I have finally found a therapist…they seem to check all the boxes for what I might consider to be a smart and well-rounded person who might be able to work with me. They even have at least a cursory understanding of meta-physical things and are not religious (I do not need to be saved or converted to anything – thank you anyway).

It’s taken so long I forgot why I wanted to go to one…oh yeah – insight into how to process any crap from the past still needing processing and insight into how to make better choices (I already figured out why I have been attracted to emotionally unavailable people – still working on fixing it – as it seems to be a mostly subconscious thing) – who knows…maybe there is something they can help me tune up I wasn’t even aware needed tuning up?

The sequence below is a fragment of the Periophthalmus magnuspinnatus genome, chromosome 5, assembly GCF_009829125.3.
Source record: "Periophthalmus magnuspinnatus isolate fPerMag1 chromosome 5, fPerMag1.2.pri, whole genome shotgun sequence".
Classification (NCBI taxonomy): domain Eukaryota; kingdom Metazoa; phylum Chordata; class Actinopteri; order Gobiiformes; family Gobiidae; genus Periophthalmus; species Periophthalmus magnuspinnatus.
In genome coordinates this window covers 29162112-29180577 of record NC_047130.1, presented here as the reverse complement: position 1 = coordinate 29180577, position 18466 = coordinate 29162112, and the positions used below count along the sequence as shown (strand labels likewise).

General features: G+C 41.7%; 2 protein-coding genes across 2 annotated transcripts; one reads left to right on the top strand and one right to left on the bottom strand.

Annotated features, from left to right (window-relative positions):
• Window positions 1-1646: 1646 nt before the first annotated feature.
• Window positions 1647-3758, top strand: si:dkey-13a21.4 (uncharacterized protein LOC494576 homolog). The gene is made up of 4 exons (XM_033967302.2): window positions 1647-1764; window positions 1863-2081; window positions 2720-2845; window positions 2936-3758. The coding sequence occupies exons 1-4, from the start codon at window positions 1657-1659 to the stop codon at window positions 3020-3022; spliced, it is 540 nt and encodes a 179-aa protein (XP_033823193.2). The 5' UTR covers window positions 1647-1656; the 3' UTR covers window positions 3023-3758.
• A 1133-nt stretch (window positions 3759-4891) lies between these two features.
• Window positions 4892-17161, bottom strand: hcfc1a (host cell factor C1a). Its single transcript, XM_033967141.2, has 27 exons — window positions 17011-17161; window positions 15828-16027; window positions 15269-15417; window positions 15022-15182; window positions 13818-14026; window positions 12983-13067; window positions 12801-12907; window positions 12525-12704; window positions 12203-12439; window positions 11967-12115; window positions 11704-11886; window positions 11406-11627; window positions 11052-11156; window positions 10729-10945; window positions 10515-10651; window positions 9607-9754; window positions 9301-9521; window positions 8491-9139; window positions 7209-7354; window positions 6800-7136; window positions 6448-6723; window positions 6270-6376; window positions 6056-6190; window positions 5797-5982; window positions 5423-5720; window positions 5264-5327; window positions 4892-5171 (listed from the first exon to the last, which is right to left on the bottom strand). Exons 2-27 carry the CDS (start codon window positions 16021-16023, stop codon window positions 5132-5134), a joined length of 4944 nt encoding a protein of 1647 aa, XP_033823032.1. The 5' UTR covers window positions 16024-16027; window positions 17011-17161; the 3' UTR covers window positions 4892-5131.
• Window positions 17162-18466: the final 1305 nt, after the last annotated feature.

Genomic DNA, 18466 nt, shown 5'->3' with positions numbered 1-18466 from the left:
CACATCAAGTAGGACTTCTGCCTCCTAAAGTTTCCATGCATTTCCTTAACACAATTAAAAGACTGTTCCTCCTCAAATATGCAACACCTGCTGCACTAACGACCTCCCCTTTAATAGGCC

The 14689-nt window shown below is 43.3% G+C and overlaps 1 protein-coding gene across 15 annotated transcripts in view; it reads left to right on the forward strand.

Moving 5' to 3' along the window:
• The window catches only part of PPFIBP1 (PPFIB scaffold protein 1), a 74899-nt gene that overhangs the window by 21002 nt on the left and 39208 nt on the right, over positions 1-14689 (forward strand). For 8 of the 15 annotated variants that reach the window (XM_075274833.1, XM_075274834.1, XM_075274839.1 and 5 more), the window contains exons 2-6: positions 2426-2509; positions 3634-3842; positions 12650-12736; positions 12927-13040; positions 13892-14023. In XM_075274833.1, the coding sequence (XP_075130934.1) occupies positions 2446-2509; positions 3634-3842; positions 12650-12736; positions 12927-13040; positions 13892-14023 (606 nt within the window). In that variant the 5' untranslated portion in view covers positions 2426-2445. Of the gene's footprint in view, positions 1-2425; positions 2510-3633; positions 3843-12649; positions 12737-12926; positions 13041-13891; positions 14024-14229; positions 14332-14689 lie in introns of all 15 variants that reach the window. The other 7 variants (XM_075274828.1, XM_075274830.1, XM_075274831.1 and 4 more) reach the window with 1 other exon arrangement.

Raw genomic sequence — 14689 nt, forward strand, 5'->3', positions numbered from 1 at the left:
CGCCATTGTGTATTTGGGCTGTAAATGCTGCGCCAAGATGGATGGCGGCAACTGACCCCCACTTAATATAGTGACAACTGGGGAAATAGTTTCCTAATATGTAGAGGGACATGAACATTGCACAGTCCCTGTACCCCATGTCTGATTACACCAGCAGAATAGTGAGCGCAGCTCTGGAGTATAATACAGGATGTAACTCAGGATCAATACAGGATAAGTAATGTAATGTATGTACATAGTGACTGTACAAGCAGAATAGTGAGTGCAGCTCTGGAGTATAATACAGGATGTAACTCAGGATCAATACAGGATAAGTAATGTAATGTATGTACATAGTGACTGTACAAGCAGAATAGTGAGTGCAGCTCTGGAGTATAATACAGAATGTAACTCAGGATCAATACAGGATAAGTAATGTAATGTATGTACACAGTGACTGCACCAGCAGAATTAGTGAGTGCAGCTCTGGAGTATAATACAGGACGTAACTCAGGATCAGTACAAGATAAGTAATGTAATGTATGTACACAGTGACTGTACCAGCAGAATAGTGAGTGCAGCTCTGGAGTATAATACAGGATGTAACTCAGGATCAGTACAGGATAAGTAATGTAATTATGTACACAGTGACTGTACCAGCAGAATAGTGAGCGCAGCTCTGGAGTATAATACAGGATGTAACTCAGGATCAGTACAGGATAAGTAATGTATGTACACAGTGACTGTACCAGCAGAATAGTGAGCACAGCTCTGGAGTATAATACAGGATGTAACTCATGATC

I’m not at all sure how you start therapy. If you read my old blog, you know I saw someone for a minute when I was about 14 – that did not go well… But I am an adult now… they can’t get me in trouble with my parents – LOL – Seriously, where do you start? Do you just dive in explaining what you want to figure out? Without them knowing your history? Or do you give them a Reader’s Digest condensed version of your life up until now, so they have some basis of where to go? Seriously – someone needs to tell me. I don’t want to make this some long drawn-out thing where it takes 10 years to get any real work done…I guess they will need a background.

So… I am going to try and write the RD condensed version, so I have it ready I guess…I’m going to practice it here.